HP’s MediaSmart Server was announced as part of Bill Gates’ keynote last night. It looks rather dashing, and runs Windows Home Server, a variant of Windows Server 2003. The box has a few USB ports and a network port and that’s about it. It comes with an install disc that lets you interface to it through the network, allowing you to configure which media is shared, and how. It includes a neat psuedo-RAID, psuedo-JBOD (just a bunch of discs) approach, that allows file- and folder-specific replication at your choosing, and hot swapability, to boot. (Heh.) They don’t have the full launch config specs down, but we’re guessing 700+ GB, 2GB RAM and probably not terribly expensive, since you don’t have a pricey SLI graphics solution to include. It’s ready to launch, Q2 2007.
While we’re on the subject of saving energy, Sanyo’s N-SC1S Solar Charger can recharge their eneloops in about 2.5 hours and also features a USB port, enabling you a DC 5V and 500mA output. Eneloops internal lithium ion batteries can be utilized on your iPod, cell phone, PSP, or MP3 player, although it will take an agonizing 6 days to reach a full charge. The Solar Charger was developed as a part of Sanyo’s ongoing “Evolution Project” and will be available in Japan in November for ¥20,000 (~$170.)
TDK has developed the world’s largest capacity small form factor solid state drive. The drive is 20% smaller than a 2.5” laptop disk drive and includes all the driver chips necessary for ATA communications. A total of 16x16Gbit NAND flash chips cover the circuit board giving the drive a storage capacity of 32GB. That’s fairly impressive for a solid state drive in that form factor. The GBDriver RA5 NAND controller which provides the ATA interface to the flash, supports UDMA33 giving the drive a maximum transfer rate of 33.3MB/second. No details are given about the drives sustained data speeds however.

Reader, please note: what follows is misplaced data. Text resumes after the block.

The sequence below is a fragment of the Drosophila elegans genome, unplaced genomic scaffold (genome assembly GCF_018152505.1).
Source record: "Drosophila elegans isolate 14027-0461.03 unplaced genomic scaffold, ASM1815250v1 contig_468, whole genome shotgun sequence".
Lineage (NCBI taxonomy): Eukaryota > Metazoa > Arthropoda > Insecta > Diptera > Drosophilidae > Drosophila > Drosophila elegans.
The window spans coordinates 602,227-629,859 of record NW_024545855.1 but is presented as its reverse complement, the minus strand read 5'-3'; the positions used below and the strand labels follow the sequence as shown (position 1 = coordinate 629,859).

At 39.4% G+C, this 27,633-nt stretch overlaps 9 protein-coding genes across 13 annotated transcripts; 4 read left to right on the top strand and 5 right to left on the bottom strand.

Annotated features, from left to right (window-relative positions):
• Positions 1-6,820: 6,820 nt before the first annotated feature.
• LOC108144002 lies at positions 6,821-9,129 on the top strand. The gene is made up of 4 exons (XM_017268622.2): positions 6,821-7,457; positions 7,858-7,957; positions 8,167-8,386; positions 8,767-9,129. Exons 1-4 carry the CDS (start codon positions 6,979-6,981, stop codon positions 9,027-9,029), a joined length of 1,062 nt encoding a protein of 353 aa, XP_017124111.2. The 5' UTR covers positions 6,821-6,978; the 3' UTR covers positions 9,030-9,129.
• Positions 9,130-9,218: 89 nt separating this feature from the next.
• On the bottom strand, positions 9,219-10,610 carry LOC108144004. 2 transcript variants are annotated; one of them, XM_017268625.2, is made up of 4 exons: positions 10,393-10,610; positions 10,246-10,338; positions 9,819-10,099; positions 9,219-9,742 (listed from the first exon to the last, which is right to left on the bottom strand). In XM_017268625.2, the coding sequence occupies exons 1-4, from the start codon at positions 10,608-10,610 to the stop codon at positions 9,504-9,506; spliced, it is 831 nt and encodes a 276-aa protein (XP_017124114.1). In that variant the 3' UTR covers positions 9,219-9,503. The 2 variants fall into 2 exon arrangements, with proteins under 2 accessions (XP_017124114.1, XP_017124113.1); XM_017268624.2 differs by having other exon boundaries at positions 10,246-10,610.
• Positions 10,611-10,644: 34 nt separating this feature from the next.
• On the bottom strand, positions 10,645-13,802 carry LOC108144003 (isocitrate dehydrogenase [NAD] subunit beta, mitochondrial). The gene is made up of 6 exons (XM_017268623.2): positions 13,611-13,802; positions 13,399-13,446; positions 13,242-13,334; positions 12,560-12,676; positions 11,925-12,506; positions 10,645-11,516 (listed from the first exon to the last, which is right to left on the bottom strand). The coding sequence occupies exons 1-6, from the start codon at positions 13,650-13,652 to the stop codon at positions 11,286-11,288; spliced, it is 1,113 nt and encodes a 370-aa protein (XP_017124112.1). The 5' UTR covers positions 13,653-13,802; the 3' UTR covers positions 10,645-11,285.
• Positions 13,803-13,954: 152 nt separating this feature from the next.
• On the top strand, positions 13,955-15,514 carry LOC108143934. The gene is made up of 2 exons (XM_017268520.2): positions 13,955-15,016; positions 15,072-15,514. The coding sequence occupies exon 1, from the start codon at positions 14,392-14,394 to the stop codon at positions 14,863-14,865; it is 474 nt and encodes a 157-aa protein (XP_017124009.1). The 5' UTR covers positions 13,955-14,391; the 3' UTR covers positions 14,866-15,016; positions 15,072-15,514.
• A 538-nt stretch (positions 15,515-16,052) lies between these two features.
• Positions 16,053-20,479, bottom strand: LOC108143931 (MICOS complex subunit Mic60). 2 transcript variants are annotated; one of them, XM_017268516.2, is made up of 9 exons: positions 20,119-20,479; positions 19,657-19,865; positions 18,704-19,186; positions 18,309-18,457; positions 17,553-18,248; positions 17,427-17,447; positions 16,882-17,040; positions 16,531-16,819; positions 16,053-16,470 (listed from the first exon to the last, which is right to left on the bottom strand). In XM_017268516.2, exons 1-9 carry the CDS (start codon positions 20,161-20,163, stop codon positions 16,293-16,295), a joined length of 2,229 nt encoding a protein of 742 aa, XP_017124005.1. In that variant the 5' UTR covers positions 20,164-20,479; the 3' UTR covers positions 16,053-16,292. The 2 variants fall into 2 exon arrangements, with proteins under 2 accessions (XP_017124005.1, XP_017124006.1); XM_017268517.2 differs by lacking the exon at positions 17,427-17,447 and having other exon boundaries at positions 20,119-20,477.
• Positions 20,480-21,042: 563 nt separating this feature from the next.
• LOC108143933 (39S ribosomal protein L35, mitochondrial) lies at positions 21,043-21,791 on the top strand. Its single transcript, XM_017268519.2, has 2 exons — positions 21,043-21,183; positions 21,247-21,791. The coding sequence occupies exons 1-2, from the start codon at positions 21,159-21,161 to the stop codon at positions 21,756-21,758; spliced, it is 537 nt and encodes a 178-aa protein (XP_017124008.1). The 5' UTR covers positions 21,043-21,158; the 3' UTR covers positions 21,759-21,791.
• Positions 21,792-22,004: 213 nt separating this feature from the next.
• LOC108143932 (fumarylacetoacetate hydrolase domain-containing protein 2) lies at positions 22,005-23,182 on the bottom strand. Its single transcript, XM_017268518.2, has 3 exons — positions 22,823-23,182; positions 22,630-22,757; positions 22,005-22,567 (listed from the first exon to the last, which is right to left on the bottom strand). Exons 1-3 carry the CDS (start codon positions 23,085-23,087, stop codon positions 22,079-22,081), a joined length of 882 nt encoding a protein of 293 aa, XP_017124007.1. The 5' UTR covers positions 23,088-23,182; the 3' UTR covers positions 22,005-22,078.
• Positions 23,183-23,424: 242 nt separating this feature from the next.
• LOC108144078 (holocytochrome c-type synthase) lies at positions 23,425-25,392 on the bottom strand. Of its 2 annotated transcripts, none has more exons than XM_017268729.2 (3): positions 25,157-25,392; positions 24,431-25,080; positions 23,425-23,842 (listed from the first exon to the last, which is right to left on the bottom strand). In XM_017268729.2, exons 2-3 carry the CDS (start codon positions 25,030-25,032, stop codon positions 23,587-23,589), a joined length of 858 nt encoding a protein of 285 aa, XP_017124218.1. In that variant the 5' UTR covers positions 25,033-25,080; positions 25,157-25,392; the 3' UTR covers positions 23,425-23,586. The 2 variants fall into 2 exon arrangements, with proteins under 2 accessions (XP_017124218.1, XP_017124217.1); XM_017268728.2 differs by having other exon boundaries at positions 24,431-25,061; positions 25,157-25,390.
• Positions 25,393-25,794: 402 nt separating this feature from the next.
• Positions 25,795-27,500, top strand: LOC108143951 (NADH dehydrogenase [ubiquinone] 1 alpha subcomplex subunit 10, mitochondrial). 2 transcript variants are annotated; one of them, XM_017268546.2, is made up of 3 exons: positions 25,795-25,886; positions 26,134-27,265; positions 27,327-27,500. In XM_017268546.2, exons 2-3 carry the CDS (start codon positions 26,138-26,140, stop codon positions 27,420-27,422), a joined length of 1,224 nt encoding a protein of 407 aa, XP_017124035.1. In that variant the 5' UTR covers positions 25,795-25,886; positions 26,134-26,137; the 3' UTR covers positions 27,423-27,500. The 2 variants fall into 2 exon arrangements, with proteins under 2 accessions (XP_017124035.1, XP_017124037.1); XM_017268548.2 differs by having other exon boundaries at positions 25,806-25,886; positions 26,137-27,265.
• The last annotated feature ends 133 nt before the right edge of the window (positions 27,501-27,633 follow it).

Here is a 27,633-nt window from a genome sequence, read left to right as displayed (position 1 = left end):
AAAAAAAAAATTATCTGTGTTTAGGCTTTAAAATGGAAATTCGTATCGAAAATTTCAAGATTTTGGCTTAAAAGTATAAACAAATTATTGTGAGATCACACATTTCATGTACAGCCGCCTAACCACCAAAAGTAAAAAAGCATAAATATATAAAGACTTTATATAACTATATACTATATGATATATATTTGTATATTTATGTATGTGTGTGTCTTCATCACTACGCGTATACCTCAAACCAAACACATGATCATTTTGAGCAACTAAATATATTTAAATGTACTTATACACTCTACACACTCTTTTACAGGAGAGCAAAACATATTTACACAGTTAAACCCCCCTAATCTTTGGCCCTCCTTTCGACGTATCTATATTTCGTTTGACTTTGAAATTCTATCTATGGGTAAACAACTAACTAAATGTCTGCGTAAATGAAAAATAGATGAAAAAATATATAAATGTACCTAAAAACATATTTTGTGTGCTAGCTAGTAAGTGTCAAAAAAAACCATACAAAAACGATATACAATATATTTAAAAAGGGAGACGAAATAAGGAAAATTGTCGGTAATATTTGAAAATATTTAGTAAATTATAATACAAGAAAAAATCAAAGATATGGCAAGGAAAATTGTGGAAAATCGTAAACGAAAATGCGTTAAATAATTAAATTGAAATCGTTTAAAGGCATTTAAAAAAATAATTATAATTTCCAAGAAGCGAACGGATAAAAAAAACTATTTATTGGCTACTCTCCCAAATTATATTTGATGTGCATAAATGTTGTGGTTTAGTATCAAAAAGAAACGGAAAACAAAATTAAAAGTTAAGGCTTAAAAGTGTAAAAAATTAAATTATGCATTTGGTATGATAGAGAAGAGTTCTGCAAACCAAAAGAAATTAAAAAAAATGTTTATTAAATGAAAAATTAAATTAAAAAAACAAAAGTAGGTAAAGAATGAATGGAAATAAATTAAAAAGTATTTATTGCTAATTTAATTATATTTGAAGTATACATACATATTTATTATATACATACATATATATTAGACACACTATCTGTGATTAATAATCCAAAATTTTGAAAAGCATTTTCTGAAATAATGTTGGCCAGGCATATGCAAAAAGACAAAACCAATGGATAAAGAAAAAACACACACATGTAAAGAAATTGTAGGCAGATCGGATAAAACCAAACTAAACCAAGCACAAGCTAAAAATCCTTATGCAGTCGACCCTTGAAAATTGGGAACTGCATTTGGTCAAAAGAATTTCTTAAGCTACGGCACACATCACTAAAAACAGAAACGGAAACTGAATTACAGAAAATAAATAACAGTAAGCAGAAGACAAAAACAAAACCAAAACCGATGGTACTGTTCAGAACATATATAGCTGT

No released date for this device has been given. I fully expect to see similar form factor drives in the near future from Samsung, possibly utilizing their new Charge Trap Flash technology to compliment their already released 2.5” plug in laptop hard drive line. Begun the solid state drive war has!
Read More | Tech-On
Samsung has announced that it has produced the first 40-nanometer (nm) memory device. This new 32Gb 40nm flash device incorporates “Charge Trap Flash” (CTF) architecture, which improves both performance and manufacturing efficiency. This new architecture greatly decreases inter-cell noise by replacing the normal floating gate technology with what Samsung calls “TANOS” which is comprised of tantalum (metal), aluminum oxide (high k material), nitride, oxide and silicon. The lower noise levels will allow the technology to be further scaled to as small as 20nm.
Samsung’s 32Gb devices will be used in devices ranging from 4GB to a tremendous 64GB! That’s up to 64 Hours of DVD quality video or over 1,300 Hours of MP3 audio. Expect to see the new more efficient CTF devices begin to replace current floating gate systems over the next year. With these new chips expected to potentially hit 256Gb meaning up to 512GB memory cards, this is a huge step towards PC’s with purely solid state storage drives.
Read More | Samsung
Kenwood has released 6 new car radios that allow connections to your USB hard drive or MP3 player. The radio then detects and replays digital audio files that are stored in WMA, ACC, or MP3 formats. Four of these 1-Din models, KDC-W534UA, KDC-W5534U, KDC-W6534U, and KDC-W7534U, connect through the rear while the other two, DPX501U and DPX701U, have their connections in front. There is even a supplied USB cord and an optional iPod adapter. So far there is no word on product availability or price. In the meantime, we’re going to work on getting our PC’s into the passenger seat.